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Some rare good news for Canadian grocery shoppers.

Walmart and Costco are muscling in on Canadian food sales, and that’s one major reason Canadians can expect some relief on their grocery bills going forward, a new report says.

Kevin Grier Market Analysis & Consulting predicted this week that those unnerving jumps in food prices Canadians saw earlier this year are behind us, and some food products may even see lower prices ahead.

“There should be downward pressure on meat prices in the second half of 2016,” analyst Kevin Grier wrote. “In addition, there is greater potential for declining or at least steady packaged food prices in the second half of 2016.”

Grier said the two major factors in food prices — commodity prices and competition among retailers — aren’t indicating price increases ahead.

That amounts to some rare good news for Canadian grocery shoppers who faced double-digit increases for some food products, particularly fruit and vegetables, earlier this year as the loonie fell, forcing up the costs of imported foods.

Currency analysts largely agree that, though the loonie could still decline, the worst of it is behind us. And Grier notes that agricultural prices in Canada are falling: Crop prices fell by 1 per cent in the first quarter of the year, while animal product prices prices fell 4 per cent.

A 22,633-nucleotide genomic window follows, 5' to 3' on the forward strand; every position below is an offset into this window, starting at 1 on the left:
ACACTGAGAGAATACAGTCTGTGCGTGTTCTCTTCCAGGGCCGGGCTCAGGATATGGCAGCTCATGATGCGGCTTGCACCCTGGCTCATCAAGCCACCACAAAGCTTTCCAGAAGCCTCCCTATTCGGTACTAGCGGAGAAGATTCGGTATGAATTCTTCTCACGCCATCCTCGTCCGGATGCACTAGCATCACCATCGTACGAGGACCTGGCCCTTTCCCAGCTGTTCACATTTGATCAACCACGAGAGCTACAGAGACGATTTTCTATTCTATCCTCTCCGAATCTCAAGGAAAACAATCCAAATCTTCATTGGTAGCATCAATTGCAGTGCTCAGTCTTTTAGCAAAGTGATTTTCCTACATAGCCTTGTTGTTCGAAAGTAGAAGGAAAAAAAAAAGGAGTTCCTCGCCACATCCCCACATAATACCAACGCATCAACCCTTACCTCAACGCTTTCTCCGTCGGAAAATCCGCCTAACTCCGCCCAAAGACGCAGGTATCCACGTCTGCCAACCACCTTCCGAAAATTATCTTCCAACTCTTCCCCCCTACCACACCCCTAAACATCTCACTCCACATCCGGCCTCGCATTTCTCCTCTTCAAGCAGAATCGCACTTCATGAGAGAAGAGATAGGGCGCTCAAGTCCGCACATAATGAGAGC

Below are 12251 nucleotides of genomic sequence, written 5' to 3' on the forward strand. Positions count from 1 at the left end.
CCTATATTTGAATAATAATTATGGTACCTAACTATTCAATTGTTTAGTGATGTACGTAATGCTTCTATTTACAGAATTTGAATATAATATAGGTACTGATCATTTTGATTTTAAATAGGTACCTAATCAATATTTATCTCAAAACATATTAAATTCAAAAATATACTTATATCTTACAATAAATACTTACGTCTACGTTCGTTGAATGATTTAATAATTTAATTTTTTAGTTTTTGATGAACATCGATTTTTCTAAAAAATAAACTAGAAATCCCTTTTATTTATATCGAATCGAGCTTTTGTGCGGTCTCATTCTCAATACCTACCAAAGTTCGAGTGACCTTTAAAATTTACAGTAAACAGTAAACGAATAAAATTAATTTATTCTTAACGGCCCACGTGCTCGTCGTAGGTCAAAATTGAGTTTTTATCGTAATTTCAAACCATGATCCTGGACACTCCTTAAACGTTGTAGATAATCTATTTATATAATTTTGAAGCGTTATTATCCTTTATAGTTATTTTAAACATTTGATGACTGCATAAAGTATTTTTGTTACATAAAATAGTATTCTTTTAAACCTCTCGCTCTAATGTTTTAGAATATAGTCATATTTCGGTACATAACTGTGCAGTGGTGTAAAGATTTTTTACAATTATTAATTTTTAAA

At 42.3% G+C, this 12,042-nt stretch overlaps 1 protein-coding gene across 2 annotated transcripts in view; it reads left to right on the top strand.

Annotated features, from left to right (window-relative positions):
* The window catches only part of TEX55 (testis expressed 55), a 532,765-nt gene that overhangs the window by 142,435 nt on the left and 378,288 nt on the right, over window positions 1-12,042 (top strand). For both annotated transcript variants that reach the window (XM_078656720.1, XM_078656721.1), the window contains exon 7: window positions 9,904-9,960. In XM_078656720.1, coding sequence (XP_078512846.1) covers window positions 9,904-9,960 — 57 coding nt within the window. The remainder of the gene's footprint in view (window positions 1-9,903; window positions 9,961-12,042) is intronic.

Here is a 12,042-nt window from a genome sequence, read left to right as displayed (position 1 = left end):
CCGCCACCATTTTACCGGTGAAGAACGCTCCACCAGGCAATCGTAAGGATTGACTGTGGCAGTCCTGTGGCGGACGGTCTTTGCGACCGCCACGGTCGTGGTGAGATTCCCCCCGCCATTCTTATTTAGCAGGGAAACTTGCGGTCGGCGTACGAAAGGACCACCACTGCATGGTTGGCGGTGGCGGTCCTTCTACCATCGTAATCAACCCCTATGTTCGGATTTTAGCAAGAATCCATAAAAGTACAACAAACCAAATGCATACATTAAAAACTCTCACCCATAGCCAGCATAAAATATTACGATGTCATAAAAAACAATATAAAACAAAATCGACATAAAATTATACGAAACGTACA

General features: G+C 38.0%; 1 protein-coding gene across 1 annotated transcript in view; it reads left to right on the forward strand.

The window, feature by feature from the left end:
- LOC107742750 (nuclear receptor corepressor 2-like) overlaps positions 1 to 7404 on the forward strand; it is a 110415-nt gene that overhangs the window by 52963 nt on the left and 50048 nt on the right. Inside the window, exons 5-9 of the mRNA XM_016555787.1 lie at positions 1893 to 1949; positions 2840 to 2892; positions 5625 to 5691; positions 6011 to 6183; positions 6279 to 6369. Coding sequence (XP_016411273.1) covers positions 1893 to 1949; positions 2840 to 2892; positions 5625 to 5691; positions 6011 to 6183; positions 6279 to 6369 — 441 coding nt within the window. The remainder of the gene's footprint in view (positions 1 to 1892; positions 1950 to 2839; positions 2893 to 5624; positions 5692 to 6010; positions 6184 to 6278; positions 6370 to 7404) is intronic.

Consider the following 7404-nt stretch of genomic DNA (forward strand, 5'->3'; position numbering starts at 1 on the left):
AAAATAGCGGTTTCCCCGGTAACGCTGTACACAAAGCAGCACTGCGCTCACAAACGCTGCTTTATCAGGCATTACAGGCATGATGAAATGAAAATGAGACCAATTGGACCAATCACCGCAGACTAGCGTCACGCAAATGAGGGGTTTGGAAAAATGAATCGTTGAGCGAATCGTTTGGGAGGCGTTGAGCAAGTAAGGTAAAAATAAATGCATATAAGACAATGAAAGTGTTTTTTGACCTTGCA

Another factor putting downward pressure on food prices is the growing power of Walmart and Costco in food sales. Grier notes that grocery stores still outsell Walmart, Costco and other general merchandisers by four to one on food sales. But that is down from five to one, as recently as five years ago.

“The big two retailers, Loblaw and Sobeys, have seen shares trimmed over the last few years while Metro holds its own,” Grier wrote. “The biggest gains are being made by Costco and to a lesser extent Walmart as it increases incrementally on food.”

That some traditional grocers are struggling could be seen in the latest earnings numbers from Empire Co. Ltd., owner of Sobeys and Safeway. The company recorded a net loss of $2.13 billion for its most recent fiscal year, followed shortly after by the departure of Sobeys’ CEO.

Loblaw Co., meanwhile, is taking the price fight directly to its suppliers. Chairman Galen Weston recently sent a letter to the retailer’s suppliers demanding a 1.45-per-cent price cut for shipments as of September.

Weston said Loblaw’s supplier costs grew by $1 billion over the past two years.

"Despite our efforts to absorb the costs, our low margins have forced us to pass many of these increases on to consumers on your behalf," the letter said.

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